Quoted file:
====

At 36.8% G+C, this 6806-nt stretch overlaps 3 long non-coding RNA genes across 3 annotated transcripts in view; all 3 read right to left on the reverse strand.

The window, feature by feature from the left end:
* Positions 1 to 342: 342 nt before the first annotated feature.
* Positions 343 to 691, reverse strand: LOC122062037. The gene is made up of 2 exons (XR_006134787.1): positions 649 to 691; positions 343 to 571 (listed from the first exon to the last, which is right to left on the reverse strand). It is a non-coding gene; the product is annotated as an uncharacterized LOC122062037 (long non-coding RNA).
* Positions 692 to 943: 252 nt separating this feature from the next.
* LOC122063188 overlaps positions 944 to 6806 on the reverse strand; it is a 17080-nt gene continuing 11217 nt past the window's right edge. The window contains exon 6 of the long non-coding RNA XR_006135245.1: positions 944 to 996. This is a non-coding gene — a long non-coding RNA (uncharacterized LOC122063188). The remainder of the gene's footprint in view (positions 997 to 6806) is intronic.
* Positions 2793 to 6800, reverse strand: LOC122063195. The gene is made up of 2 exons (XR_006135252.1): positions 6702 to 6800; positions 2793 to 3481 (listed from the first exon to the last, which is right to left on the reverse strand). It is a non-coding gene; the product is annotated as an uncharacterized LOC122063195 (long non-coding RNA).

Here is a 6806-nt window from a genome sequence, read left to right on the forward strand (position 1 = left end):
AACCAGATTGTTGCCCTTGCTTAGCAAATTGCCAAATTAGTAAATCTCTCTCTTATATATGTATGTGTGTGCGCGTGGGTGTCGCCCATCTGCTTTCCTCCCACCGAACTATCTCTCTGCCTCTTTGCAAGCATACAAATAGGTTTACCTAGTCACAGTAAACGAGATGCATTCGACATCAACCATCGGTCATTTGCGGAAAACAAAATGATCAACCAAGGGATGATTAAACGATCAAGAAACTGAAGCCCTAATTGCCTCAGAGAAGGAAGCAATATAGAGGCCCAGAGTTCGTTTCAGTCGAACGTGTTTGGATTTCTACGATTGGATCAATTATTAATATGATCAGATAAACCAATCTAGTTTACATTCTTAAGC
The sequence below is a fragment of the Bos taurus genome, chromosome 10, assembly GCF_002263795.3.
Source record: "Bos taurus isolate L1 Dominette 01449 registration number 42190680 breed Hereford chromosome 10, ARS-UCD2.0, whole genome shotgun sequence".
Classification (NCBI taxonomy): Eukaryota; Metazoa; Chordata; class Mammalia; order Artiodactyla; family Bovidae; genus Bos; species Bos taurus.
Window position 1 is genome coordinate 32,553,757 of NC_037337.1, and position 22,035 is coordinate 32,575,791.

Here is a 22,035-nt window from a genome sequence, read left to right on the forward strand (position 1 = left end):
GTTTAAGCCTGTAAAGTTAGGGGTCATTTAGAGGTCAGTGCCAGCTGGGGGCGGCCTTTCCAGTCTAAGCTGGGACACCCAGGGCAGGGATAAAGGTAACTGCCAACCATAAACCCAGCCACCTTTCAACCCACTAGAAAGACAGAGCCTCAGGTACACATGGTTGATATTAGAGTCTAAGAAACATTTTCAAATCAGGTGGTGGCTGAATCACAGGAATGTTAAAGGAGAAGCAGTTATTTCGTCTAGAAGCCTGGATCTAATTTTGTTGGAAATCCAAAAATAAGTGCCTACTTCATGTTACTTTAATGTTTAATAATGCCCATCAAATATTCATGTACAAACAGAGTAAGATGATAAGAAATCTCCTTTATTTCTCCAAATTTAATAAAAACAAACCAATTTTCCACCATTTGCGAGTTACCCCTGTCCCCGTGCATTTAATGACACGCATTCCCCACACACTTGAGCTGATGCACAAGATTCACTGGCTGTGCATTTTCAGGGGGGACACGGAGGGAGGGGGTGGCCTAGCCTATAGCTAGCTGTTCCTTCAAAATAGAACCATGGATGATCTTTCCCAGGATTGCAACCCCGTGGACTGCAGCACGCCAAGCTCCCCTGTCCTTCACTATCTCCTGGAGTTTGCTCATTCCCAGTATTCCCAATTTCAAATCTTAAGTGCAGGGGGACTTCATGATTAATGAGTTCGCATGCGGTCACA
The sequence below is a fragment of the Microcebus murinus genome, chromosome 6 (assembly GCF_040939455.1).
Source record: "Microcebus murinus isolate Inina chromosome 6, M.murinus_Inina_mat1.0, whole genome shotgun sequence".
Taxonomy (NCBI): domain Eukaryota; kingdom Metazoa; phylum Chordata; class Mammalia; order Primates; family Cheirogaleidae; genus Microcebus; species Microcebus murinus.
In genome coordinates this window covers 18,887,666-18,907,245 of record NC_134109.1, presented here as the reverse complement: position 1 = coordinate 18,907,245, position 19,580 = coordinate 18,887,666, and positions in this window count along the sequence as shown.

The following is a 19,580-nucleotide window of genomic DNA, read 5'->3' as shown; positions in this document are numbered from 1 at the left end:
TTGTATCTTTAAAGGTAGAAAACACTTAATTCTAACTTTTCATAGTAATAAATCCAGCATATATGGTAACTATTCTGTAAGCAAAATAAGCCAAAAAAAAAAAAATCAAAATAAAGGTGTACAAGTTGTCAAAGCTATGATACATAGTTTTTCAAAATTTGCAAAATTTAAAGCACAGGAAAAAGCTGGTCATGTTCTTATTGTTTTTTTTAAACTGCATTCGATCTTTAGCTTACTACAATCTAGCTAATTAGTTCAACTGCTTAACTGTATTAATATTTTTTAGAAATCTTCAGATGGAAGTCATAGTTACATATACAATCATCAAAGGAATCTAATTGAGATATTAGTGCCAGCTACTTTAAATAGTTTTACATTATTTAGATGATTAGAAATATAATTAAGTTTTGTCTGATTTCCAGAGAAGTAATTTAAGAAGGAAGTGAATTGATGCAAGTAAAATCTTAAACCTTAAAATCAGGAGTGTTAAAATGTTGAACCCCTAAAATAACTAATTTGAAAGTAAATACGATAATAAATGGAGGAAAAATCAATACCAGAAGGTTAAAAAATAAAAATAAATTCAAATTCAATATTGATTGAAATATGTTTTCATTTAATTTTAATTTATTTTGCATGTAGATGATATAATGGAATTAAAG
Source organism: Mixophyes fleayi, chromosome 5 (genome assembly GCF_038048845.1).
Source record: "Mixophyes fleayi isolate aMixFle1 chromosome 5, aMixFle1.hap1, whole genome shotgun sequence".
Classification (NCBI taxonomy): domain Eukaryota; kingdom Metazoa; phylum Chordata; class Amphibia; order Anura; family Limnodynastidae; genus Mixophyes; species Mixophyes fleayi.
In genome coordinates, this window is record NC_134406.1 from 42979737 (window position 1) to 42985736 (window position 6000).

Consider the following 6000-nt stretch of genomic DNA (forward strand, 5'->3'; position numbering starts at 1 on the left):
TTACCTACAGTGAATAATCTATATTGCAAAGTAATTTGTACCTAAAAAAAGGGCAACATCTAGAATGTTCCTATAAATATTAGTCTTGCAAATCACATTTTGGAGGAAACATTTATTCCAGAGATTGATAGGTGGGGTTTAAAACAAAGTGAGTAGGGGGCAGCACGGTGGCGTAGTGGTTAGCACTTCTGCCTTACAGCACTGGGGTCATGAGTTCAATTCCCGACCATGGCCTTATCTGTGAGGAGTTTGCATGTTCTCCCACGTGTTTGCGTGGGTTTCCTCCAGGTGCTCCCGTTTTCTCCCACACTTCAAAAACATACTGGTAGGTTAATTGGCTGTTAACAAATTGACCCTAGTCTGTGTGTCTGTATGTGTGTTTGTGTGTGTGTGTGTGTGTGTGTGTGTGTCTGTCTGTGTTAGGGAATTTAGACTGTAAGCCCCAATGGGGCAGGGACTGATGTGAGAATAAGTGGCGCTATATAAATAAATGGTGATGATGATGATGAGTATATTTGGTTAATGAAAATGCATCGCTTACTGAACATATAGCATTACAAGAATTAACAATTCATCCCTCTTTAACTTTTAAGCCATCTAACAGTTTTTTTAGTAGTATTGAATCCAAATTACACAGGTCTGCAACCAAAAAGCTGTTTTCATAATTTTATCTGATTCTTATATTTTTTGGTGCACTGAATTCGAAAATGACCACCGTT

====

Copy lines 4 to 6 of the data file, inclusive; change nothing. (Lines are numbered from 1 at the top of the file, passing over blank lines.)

* Positions 343 to 691, reverse strand: LOC122062037. The gene is made up of 2 exons (XR_006134787.1): positions 649 to 691; positions 343 to 571 (listed from the first exon to the last, which is right to left on the reverse strand). It is a non-coding gene; the product is annotated as an uncharacterized LOC122062037 (long non-coding RNA).
* Positions 692 to 943: 252 nt separating this feature from the next.
* LOC122063188 overlaps positions 944 to 6806 on the reverse strand; it is a 17080-nt gene continuing 11217 nt past the window's right edge. The window contains exon 6 of the long non-coding RNA XR_006135245.1: positions 944 to 996. This is a non-coding gene — a long non-coding RNA (uncharacterized LOC122063188). The remainder of the gene's footprint in view (positions 997 to 6806) is intronic.